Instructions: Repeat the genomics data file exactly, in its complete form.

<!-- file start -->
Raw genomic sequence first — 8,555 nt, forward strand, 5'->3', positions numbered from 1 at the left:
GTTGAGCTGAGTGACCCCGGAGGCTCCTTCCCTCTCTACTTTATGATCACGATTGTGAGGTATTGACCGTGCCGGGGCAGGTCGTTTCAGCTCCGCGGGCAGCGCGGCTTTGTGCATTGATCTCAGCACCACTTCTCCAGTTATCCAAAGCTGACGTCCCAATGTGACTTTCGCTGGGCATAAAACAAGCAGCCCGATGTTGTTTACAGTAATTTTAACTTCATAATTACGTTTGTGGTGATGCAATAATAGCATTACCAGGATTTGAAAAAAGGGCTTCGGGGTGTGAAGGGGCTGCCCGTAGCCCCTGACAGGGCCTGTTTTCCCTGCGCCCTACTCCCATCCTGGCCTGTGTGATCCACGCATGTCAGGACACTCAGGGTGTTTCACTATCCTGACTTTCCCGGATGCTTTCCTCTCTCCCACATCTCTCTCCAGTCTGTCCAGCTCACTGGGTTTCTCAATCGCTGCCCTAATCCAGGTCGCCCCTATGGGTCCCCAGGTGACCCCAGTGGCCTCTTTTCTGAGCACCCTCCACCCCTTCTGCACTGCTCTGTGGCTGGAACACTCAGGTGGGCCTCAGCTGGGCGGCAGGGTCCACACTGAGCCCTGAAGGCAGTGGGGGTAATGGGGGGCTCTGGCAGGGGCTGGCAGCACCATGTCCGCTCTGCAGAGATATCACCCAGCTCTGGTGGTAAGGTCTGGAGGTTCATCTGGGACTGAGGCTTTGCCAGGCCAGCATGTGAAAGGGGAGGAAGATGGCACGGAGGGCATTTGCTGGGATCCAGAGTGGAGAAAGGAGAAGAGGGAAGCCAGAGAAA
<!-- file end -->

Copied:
Raw genomic sequence first — 8,555 nt, forward strand, 5'->3', positions numbered from 1 at the left:
GTTGAGCTGAGTGACCCCGGAGGCTCCTTCCCTCTCTACTTTATGATCACGATTGTGAGGTATTGACCGTGCCGGGGCAGGTCGTTTCAGCTCCGCGGGCAGCGCGGCTTTGTGCATTGATCTCAGCACCACTTCTCCAGTTATCCAAAGCTGACGTCCCAATGTGACTTTCGCTGGGCATAAAACAAGCAGCCCGATGTTGTTTACAGTAATTTTAACTTCATAATTACGTTTGTGGTGATGCAATAATAGCATTACCAGGATTTGAAAAAAGGGCTTCGGGGTGTGAAGGGGCTGCCCGTAGCCCCTGACAGGGCCTGTTTTCCCTGCGCCCTACTCCCATCCTGGCCTGTGTGATCCACGCATGTCAGGACACTCAGGGTGTTTCACTATCCTGACTTTCCCGGATGCTTTCCTCTCTCCCACATCTCTCTCCAGTCTGTCCAGCTCACTGGGTTTCTCAATCGCTGCCCTAATCCAGGTCGCCCCTATGGGTCCCCAGGTGACCCCAGTGGCCTCTTTTCTGAGCACCCTCCACCCCTTCTGCACTGCTCTGTGGCTGGAACACTCAGGTGGGCCTCAGCTGGGCGGCAGGGTCCACACTGAGCCCTGAAGGCAGTGGGGGTAATGGGGGGCTCTGGCAGGGGCTGGCAGCACCATGTCCGCTCTGCAGAGATATCACCCAGCTCTGGTGGTAAGGTCTGGAGGTTCATCTGGGACTGAGGCTTTGCCAGGCCAGCATGTGAAAGGGGAGGAAGATGGCACGGAGGGCATTTGCTGGGATCCAGAGTGGAGAAAGGAGAAGAGGGAAGCCAGAGAAA